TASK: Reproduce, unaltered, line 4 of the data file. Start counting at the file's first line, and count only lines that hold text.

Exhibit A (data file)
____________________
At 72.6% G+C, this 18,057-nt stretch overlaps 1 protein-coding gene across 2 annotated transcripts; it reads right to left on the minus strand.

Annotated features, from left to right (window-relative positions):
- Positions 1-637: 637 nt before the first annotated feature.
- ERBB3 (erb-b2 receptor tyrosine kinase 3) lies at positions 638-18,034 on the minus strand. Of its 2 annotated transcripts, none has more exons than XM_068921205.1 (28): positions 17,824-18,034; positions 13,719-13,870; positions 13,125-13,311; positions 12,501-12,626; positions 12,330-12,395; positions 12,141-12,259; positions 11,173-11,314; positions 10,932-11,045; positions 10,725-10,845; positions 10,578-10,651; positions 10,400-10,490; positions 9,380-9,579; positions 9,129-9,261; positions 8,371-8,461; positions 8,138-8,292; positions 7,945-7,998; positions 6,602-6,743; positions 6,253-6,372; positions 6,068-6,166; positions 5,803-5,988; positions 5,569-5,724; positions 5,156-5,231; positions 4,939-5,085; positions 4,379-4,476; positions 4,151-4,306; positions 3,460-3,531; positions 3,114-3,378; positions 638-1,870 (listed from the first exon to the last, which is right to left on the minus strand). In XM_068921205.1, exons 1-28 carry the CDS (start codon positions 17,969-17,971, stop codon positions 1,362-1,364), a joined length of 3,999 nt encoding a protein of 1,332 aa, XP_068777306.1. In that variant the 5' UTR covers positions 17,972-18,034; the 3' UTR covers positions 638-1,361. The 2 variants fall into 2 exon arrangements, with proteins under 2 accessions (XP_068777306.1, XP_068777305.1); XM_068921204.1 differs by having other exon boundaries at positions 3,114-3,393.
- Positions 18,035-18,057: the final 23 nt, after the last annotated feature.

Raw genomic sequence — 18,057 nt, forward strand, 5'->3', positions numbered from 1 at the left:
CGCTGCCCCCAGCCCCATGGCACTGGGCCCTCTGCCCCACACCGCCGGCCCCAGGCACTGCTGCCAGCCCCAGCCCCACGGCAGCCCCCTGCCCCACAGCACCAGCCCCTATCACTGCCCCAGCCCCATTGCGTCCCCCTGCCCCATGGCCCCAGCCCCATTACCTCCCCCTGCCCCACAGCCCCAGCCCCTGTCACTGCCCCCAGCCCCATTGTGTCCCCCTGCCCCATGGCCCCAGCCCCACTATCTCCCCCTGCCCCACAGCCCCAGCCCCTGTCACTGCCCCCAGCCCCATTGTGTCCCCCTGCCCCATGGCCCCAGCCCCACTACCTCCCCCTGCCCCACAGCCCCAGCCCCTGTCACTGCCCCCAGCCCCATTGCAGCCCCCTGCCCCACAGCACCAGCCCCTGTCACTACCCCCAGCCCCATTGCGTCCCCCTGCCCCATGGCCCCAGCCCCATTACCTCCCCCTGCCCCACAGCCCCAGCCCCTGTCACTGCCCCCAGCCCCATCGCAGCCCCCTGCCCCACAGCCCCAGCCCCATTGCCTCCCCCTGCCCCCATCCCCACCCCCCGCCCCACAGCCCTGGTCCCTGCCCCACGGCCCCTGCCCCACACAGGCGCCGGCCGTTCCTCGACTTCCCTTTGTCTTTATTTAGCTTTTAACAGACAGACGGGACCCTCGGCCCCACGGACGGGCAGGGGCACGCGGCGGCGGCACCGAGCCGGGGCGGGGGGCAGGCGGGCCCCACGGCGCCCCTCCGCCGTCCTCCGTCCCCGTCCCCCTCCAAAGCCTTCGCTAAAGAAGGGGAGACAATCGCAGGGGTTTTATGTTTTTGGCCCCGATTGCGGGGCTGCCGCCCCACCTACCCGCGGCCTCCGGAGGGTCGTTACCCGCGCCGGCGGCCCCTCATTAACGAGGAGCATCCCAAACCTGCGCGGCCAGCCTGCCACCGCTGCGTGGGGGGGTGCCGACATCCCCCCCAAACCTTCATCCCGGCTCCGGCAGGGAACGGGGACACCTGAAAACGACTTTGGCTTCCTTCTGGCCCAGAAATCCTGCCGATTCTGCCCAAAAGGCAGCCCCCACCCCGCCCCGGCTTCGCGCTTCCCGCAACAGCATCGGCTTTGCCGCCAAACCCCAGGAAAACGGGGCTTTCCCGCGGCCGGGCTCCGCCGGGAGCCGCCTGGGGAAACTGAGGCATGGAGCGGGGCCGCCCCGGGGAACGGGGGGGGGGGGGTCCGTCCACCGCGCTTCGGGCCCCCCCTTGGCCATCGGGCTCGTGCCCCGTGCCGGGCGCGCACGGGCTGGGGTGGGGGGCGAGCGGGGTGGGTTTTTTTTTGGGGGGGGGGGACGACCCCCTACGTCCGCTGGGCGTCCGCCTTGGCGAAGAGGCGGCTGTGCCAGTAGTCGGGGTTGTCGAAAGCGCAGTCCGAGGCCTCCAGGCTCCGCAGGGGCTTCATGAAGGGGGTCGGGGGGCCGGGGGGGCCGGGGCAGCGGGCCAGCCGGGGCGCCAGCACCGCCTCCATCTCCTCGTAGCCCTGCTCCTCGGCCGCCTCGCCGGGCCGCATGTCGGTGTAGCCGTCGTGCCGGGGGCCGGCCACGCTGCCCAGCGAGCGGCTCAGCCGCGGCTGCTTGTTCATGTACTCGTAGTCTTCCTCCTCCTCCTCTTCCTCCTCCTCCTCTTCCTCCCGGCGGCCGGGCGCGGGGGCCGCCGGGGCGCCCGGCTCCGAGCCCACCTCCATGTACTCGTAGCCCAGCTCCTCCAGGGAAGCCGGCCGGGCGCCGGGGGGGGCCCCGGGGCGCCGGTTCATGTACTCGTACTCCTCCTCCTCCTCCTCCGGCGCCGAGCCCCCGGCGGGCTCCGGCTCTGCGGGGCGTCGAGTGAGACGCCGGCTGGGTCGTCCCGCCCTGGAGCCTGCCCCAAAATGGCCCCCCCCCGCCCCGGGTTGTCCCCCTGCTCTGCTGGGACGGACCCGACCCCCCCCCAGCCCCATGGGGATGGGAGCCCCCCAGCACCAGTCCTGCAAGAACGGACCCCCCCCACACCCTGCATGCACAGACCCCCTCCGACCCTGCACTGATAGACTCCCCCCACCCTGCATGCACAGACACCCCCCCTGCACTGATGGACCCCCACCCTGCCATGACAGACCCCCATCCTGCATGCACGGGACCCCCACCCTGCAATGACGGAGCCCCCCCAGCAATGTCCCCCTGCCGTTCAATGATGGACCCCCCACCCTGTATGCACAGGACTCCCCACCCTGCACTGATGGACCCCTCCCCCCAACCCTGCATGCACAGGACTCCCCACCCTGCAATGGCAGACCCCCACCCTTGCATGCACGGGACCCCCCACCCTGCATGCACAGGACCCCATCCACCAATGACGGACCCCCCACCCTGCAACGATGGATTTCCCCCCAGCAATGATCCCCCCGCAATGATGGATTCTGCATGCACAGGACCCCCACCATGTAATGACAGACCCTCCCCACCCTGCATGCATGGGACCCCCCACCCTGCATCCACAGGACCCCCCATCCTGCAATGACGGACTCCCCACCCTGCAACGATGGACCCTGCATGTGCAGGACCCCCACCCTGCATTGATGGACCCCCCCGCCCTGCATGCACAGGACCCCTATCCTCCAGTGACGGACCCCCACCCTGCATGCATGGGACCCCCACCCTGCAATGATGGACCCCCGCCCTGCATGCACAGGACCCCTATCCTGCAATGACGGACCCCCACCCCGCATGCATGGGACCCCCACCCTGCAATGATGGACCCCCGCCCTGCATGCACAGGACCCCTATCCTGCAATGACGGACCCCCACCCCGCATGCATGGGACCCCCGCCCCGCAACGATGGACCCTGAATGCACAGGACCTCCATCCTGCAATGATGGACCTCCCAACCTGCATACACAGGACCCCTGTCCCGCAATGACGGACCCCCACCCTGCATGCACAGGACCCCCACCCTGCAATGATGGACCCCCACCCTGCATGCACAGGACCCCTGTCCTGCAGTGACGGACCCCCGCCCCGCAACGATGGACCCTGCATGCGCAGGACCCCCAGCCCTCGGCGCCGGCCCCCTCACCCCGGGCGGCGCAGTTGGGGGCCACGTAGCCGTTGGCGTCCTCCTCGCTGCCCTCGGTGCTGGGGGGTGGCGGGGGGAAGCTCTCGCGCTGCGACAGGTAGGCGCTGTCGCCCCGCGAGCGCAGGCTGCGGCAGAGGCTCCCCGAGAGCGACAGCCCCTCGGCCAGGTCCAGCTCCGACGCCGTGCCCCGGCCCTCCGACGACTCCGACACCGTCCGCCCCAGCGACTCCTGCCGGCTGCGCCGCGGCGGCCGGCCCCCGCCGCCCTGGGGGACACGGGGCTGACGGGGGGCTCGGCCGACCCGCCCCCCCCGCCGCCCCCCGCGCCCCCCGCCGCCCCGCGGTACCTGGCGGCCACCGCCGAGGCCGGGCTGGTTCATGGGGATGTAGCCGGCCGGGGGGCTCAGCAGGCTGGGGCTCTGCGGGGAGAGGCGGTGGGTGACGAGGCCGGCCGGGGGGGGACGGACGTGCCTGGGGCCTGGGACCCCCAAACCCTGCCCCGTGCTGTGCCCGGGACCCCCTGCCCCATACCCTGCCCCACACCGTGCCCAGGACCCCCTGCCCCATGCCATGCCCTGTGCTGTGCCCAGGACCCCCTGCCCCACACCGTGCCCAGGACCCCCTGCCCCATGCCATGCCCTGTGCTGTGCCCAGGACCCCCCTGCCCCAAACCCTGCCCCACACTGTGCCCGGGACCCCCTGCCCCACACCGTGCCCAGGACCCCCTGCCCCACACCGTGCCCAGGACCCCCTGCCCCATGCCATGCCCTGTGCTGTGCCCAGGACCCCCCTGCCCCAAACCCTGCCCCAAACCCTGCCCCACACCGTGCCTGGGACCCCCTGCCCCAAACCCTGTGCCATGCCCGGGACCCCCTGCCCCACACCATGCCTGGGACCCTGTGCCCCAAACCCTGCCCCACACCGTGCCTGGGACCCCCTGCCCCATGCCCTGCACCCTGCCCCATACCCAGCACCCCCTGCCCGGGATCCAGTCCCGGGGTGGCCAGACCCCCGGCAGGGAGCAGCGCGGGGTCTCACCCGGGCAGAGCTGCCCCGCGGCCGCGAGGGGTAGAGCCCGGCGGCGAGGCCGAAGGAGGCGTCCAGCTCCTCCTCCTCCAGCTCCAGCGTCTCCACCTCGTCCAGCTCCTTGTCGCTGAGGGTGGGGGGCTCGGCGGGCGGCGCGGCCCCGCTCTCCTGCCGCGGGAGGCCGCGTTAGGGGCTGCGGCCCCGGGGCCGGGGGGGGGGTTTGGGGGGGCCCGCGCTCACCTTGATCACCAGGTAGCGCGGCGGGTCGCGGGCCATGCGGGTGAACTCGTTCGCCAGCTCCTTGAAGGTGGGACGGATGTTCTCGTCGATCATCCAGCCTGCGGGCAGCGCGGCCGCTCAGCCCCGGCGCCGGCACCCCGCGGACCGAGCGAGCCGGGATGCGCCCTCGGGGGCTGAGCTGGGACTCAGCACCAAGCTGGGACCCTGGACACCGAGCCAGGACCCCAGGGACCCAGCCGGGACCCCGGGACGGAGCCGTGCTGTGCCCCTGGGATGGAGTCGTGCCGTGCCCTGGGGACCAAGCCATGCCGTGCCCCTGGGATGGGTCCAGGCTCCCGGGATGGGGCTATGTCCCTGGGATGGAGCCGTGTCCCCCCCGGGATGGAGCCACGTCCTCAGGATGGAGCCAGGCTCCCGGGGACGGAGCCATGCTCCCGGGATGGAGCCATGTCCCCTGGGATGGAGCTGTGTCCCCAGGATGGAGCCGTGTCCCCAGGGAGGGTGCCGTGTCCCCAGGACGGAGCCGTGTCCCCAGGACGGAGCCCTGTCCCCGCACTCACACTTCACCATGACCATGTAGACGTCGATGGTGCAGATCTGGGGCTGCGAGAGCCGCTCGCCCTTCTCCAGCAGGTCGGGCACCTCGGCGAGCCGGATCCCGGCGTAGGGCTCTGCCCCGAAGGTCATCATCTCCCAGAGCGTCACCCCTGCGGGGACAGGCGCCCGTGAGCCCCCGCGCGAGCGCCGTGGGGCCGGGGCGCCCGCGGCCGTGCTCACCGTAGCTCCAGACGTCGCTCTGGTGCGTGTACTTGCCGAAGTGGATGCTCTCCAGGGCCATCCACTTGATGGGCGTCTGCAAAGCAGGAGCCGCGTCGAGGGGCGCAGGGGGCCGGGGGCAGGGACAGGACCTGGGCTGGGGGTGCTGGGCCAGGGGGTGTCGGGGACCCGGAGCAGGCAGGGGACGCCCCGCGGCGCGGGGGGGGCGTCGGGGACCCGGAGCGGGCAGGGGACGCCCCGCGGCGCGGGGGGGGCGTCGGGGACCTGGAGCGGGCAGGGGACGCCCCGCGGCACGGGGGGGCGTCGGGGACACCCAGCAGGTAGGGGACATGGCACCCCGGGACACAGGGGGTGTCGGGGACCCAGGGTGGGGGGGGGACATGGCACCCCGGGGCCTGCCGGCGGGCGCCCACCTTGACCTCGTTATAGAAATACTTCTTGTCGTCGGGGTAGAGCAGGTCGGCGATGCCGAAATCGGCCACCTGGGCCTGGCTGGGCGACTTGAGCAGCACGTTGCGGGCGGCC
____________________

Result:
- ERBB3 (erb-b2 receptor tyrosine kinase 3) lies at positions 638-18,034 on the minus strand. Of its 2 annotated transcripts, none has more exons than XM_068921205.1 (28): positions 17,824-18,034; positions 13,719-13,870; positions 13,125-13,311; positions 12,501-12,626; positions 12,330-12,395; positions 12,141-12,259; positions 11,173-11,314; positions 10,932-11,045; positions 10,725-10,845; positions 10,578-10,651; positions 10,400-10,490; positions 9,380-9,579; positions 9,129-9,261; positions 8,371-8,461; positions 8,138-8,292; positions 7,945-7,998; positions 6,602-6,743; positions 6,253-6,372; positions 6,068-6,166; positions 5,803-5,988; positions 5,569-5,724; positions 5,156-5,231; positions 4,939-5,085; positions 4,379-4,476; positions 4,151-4,306; positions 3,460-3,531; positions 3,114-3,378; positions 638-1,870 (listed from the first exon to the last, which is right to left on the minus strand). In XM_068921205.1, exons 1-28 carry the CDS (start codon positions 17,969-17,971, stop codon positions 1,362-1,364), a joined length of 3,999 nt encoding a protein of 1,332 aa, XP_068777306.1. In that variant the 5' UTR covers positions 17,972-18,034; the 3' UTR covers positions 638-1,361. The 2 variants fall into 2 exon arrangements, with proteins under 2 accessions (XP_068777306.1, XP_068777305.1); XM_068921204.1 differs by having other exon boundaries at positions 3,114-3,393.